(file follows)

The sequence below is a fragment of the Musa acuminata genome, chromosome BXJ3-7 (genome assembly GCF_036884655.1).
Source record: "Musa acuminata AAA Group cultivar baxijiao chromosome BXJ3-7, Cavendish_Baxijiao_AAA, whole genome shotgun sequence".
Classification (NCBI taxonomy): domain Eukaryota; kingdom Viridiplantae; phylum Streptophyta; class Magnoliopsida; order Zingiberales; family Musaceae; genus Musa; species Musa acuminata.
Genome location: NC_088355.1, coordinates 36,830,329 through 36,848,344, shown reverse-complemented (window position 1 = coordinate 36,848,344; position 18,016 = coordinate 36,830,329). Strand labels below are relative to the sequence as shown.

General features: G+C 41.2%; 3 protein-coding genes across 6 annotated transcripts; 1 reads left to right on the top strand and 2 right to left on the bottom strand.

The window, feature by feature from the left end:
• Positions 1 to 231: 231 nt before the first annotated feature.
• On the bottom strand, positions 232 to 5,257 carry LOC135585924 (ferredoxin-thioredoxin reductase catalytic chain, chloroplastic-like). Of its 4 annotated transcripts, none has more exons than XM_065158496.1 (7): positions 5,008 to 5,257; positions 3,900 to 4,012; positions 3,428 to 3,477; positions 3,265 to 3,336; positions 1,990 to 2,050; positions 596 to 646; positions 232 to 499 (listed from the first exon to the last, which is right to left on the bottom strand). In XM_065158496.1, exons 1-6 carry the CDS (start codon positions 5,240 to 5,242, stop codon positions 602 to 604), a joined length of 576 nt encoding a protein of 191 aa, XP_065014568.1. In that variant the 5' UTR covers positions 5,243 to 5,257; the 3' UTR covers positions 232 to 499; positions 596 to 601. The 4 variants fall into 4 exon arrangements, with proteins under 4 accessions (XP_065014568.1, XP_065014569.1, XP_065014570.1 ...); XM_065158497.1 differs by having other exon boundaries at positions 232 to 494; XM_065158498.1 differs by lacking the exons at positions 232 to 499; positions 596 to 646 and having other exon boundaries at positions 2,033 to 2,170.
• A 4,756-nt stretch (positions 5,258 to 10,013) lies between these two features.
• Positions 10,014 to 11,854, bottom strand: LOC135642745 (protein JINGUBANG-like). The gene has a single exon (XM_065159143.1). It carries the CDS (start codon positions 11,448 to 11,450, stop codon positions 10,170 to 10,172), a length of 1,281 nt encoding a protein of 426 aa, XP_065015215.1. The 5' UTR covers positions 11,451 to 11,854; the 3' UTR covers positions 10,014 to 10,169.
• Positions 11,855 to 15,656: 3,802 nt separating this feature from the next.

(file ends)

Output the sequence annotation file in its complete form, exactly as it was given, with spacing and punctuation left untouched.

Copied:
The sequence below is a fragment of the Musa acuminata genome, chromosome BXJ3-7 (genome assembly GCF_036884655.1).
Source record: "Musa acuminata AAA Group cultivar baxijiao chromosome BXJ3-7, Cavendish_Baxijiao_AAA, whole genome shotgun sequence".
Classification (NCBI taxonomy): domain Eukaryota; kingdom Viridiplantae; phylum Streptophyta; class Magnoliopsida; order Zingiberales; family Musaceae; genus Musa; species Musa acuminata.
Genome location: NC_088355.1, coordinates 36,830,329 through 36,848,344, shown reverse-complemented (window position 1 = coordinate 36,848,344; position 18,016 = coordinate 36,830,329). Strand labels below are relative to the sequence as shown.

General features: G+C 41.2%; 3 protein-coding genes across 6 annotated transcripts; 1 reads left to right on the top strand and 2 right to left on the bottom strand.

The window, feature by feature from the left end:
• Positions 1 to 231: 231 nt before the first annotated feature.
• On the bottom strand, positions 232 to 5,257 carry LOC135585924 (ferredoxin-thioredoxin reductase catalytic chain, chloroplastic-like). Of its 4 annotated transcripts, none has more exons than XM_065158496.1 (7): positions 5,008 to 5,257; positions 3,900 to 4,012; positions 3,428 to 3,477; positions 3,265 to 3,336; positions 1,990 to 2,050; positions 596 to 646; positions 232 to 499 (listed from the first exon to the last, which is right to left on the bottom strand). In XM_065158496.1, exons 1-6 carry the CDS (start codon positions 5,240 to 5,242, stop codon positions 602 to 604), a joined length of 576 nt encoding a protein of 191 aa, XP_065014568.1. In that variant the 5' UTR covers positions 5,243 to 5,257; the 3' UTR covers positions 232 to 499; positions 596 to 601. The 4 variants fall into 4 exon arrangements, with proteins under 4 accessions (XP_065014568.1, XP_065014569.1, XP_065014570.1 ...); XM_065158497.1 differs by having other exon boundaries at positions 232 to 494; XM_065158498.1 differs by lacking the exons at positions 232 to 499; positions 596 to 646 and having other exon boundaries at positions 2,033 to 2,170.
• A 4,756-nt stretch (positions 5,258 to 10,013) lies between these two features.
• Positions 10,014 to 11,854, bottom strand: LOC135642745 (protein JINGUBANG-like). The gene has a single exon (XM_065159143.1). It carries the CDS (start codon positions 11,448 to 11,450, stop codon positions 10,170 to 10,172), a length of 1,281 nt encoding a protein of 426 aa, XP_065015215.1. The 5' UTR covers positions 11,451 to 11,854; the 3' UTR covers positions 10,014 to 10,169.
• Positions 11,855 to 15,656: 3,802 nt separating this feature from the next.